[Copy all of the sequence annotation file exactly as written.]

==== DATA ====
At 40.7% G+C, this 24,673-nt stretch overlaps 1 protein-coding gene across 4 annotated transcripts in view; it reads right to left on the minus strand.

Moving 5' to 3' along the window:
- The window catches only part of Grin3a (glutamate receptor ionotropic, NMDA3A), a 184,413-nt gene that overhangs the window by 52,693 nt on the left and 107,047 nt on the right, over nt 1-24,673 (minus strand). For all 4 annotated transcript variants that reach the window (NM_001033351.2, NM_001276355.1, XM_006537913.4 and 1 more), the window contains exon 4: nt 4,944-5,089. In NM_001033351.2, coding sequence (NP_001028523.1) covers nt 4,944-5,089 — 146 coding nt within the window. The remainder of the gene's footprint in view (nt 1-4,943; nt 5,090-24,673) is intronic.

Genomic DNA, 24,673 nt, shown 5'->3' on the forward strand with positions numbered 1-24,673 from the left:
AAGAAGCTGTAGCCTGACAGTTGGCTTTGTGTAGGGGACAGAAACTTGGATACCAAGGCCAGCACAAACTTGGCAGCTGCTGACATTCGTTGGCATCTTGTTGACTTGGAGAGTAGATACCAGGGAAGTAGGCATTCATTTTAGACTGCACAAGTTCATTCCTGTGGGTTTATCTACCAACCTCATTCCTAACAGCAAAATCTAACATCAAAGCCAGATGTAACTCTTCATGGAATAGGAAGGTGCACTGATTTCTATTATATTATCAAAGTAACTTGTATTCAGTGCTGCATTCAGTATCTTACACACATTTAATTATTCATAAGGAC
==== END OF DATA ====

At 40.7% G+C, this 24,673-nt stretch overlaps 1 protein-coding gene across 4 annotated transcripts in view; it reads right to left on the minus strand.

Moving 5' to 3' along the window:
- The window catches only part of Grin3a (glutamate receptor ionotropic, NMDA3A), a 184,413-nt gene that overhangs the window by 52,693 nt on the left and 107,047 nt on the right, over nt 1-24,673 (minus strand). For all 4 annotated transcript variants that reach the window (NM_001033351.2, NM_001276355.1, XM_006537913.4 and 1 more), the window contains exon 4: nt 4,944-5,089. In NM_001033351.2, coding sequence (NP_001028523.1) covers nt 4,944-5,089 — 146 coding nt within the window. The remainder of the gene's footprint in view (nt 1-4,943; nt 5,090-24,673) is intronic.

Genomic DNA, 24,673 nt, shown 5'->3' on the forward strand with positions numbered 1-24,673 from the left:
AAGAAGCTGTAGCCTGACAGTTGGCTTTGTGTAGGGGACAGAAACTTGGATACCAAGGCCAGCACAAACTTGGCAGCTGCTGACATTCGTTGGCATCTTGTTGACTTGGAGAGTAGATACCAGGGAAGTAGGCATTCATTTTAGACTGCACAAGTTCATTCCTGTGGGTTTATCTACCAACCTCATTCCTAACAGCAAAATCTAACATCAAAGCCAGATGTAACTCTTCATGGAATAGGAAGGTGCACTGATTTCTATTATATTATCAAAGTAACTTGTATTCAGTGCTGCATTCAGTATCTTACACACATTTAATTATTCATAAGGAC